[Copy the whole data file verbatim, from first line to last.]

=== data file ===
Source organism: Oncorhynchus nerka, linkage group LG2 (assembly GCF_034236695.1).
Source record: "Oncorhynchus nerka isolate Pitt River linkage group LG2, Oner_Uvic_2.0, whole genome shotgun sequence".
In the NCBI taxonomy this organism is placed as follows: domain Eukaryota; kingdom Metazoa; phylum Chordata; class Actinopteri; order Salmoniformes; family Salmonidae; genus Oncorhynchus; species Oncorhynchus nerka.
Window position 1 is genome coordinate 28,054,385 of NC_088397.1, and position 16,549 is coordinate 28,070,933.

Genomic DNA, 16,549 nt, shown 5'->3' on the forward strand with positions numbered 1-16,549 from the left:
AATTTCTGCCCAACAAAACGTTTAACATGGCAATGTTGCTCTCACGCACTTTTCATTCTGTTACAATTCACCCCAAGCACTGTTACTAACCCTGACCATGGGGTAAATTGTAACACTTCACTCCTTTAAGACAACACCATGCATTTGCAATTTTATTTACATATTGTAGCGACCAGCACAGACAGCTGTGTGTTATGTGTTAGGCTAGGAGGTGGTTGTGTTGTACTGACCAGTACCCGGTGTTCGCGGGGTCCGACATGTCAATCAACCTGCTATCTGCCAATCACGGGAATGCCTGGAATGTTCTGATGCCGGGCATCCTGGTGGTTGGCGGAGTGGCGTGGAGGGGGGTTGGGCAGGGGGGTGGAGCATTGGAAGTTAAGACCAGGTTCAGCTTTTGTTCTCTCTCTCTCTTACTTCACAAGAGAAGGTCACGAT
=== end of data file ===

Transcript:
Source organism: Oncorhynchus nerka, linkage group LG2 (assembly GCF_034236695.1).
Source record: "Oncorhynchus nerka isolate Pitt River linkage group LG2, Oner_Uvic_2.0, whole genome shotgun sequence".
In the NCBI taxonomy this organism is placed as follows: domain Eukaryota; kingdom Metazoa; phylum Chordata; class Actinopteri; order Salmoniformes; family Salmonidae; genus Oncorhynchus; species Oncorhynchus nerka.
Window position 1 is genome coordinate 28,054,385 of NC_088397.1, and position 16,549 is coordinate 28,070,933.

Genomic DNA, 16,549 nt, shown 5'->3' on the forward strand with positions numbered 1-16,549 from the left:
AATTTCTGCCCAACAAAACGTTTAACATGGCAATGTTGCTCTCACGCACTTTTCATTCTGTTACAATTCACCCCAAGCACTGTTACTAACCCTGACCATGGGGTAAATTGTAACACTTCACTCCTTTAAGACAACACCATGCATTTGCAATTTTATTTACATATTGTAGCGACCAGCACAGACAGCTGTGTGTTATGTGTTAGGCTAGGAGGTGGTTGTGTTGTACTGACCAGTACCCGGTGTTCGCGGGGTCCGACATGTCAATCAACCTGCTATCTGCCAATCACGGGAATGCCTGGAATGTTCTGATGCCGGGCATCCTGGTGGTTGGCGGAGTGGCGTGGAGGGGGGTTGGGCAGGGGGGTGGAGCATTGGAAGTTAAGACCAGGTTCAGCTTTTGTTCTCTCTCTCTCTTACTTCACAAGAGAAGGTCACGAT